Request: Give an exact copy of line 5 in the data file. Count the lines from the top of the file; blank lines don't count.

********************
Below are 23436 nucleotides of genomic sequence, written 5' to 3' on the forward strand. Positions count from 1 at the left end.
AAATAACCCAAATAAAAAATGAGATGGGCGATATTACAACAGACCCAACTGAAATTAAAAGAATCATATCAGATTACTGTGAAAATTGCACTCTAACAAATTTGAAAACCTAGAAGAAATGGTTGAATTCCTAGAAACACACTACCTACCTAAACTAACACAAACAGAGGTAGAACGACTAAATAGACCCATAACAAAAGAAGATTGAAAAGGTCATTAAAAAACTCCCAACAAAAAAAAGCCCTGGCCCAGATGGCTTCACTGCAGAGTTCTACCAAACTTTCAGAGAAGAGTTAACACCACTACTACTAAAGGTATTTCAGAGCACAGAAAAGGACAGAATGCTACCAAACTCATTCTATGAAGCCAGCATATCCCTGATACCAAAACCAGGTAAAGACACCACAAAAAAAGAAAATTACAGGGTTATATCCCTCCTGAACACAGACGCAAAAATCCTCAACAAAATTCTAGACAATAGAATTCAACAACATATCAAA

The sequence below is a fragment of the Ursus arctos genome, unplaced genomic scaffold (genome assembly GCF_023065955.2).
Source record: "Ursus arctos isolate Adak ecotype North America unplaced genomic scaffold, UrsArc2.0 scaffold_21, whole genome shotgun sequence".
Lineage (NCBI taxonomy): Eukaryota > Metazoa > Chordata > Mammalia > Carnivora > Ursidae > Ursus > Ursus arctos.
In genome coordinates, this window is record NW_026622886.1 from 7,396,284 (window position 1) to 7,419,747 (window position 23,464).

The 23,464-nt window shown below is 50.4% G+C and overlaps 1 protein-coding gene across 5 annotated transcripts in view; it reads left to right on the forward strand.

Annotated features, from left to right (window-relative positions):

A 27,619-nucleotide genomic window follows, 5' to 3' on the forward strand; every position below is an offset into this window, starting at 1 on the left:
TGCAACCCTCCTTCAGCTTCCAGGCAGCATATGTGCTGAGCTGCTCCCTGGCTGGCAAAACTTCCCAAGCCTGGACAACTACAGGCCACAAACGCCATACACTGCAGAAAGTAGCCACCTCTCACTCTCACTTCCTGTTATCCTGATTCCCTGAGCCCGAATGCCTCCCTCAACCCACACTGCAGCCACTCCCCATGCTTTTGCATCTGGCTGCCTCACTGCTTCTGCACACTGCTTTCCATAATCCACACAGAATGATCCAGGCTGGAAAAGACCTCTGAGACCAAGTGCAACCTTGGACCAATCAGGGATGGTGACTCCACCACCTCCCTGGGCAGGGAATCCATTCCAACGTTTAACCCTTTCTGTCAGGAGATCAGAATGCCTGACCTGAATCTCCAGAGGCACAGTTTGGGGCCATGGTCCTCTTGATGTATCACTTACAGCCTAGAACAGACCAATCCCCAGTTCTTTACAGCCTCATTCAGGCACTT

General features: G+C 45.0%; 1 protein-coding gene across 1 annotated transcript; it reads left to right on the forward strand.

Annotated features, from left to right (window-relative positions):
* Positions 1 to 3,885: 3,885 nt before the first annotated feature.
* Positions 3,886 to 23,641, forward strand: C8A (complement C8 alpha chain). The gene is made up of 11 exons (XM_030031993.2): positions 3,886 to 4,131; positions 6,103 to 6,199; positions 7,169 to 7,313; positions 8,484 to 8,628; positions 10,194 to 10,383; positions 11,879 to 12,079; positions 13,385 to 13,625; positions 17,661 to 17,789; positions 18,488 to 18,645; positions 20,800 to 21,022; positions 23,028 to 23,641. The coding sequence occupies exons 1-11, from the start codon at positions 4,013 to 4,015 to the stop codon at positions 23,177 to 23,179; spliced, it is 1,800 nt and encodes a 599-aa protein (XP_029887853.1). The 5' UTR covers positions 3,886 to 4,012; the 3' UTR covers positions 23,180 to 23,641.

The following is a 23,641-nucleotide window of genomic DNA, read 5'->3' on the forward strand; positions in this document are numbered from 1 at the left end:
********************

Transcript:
Lineage (NCBI taxonomy): Eukaryota > Metazoa > Chordata > Mammalia > Carnivora > Ursidae > Ursus > Ursus arctos.